It is important that attached ticks be removed as quickly as possible. Though most ticks do not carry disease, many of the ticks that are carrying disease do not begin transmitting it for an average of 36-48 hours after they have become attached. The faster the tick is removed the lower the chances of suffering the side effects from a bite.
- Using a pair of clean tweezers, grasp the tick as close to the skin by the head and mouthparts as possible. Pulling it by the body can detach the head.
- Firmly pull the tick straight out. The longer the tick has had to embed into the skin, the harder it will be to remove. Do not wiggle it back and forth in attempts to loosen the grasp.
- Drop the tick into a small container of alcohol, which will kill it. Preserve it in the case that symptoms develop. Your doctor’s ability to identify the tick could help to diagnose your infection much more quickly.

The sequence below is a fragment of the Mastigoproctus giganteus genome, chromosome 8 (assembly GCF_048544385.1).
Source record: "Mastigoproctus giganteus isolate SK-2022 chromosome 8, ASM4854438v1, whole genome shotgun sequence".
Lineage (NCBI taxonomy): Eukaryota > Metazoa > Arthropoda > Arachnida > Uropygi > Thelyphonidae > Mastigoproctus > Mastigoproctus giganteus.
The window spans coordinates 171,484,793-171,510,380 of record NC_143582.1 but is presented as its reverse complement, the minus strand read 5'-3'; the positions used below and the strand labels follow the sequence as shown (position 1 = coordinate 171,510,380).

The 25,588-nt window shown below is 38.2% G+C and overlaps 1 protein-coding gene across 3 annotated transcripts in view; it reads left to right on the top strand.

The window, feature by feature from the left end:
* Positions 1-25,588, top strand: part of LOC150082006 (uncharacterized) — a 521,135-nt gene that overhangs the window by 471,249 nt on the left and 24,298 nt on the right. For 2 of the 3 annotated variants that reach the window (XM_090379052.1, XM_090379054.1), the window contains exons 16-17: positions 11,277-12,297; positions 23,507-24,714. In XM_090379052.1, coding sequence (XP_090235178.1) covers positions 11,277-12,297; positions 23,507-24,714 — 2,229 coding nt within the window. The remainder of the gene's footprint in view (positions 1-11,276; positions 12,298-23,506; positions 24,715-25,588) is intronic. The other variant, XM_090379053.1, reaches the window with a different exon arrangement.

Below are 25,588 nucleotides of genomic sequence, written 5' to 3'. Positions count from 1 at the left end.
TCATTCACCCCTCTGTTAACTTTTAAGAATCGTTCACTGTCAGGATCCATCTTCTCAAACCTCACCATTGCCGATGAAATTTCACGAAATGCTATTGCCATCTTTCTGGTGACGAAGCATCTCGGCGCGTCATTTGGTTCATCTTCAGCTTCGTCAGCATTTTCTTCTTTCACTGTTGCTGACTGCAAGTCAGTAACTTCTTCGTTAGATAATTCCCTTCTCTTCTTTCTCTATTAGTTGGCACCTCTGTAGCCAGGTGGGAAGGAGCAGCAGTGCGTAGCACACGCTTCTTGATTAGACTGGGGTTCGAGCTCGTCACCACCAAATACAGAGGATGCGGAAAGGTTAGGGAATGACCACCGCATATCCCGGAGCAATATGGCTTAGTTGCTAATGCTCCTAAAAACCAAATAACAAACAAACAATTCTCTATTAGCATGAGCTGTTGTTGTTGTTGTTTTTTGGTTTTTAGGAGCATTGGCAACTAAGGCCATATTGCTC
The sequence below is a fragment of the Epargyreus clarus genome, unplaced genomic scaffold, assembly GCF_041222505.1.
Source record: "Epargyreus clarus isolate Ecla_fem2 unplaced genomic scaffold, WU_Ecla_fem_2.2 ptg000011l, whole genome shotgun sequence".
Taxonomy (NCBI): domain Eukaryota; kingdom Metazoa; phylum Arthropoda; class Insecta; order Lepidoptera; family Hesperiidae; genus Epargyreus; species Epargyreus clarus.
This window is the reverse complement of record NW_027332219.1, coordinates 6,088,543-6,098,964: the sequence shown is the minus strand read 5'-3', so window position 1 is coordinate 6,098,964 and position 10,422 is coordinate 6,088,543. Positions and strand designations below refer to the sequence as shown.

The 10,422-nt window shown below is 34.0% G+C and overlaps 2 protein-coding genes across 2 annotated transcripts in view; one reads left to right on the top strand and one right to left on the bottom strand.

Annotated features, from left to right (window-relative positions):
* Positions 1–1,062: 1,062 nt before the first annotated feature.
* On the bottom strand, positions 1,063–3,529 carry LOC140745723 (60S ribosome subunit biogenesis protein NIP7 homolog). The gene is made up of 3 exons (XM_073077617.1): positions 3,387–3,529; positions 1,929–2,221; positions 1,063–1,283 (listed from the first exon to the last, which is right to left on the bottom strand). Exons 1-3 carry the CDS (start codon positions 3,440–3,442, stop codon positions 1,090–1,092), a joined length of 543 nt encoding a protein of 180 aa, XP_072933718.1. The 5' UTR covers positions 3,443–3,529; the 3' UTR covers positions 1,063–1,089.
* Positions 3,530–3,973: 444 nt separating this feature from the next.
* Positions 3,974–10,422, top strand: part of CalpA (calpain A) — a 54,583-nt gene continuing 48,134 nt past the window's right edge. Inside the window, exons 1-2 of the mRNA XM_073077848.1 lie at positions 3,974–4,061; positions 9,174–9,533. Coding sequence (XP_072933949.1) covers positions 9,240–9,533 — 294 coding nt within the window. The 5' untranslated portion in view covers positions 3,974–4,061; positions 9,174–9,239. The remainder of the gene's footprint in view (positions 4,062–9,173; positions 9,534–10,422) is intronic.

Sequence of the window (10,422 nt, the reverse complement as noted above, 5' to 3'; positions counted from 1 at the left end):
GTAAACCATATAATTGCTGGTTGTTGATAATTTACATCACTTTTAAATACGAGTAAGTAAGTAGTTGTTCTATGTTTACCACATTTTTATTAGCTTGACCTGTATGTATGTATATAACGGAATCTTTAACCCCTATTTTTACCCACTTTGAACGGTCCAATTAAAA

- Wash the area and your hands with soap and water after handling the tick.
- Monitor the bite site for any changes or abnormalities such as an expanding rash around the bite site. Pay attention to any changes in health in the next 3-30 days.
Any one of these symptoms could be an indication of a variety of illnesses, but if a tick has bitten you in the last 30 days, they warrant a closer look.
Flu-like symptoms, rash, fever, stiff neck, muscle aches or weakness, joint pain, or fever. Call 911 if experience heart palpitations, paralysis, chest pain, difficulty breathing, or a severe headache.
“American Lyme Disease Foundation.” American Lyme Disease Foundation. N.p., n.d. Web. 18 Oct. 2010. http://www.aldf.com/lyme.shtml
“Tick bites: First aid – MayoClinic.com.” Mayo Clinic medical information and tools for healthy living – MayoClinic.com. N.p., n.d. Web. 18 Oct. 2010. http://www.mayoclinic.com/health/first-aid-tick-bites/FA00062.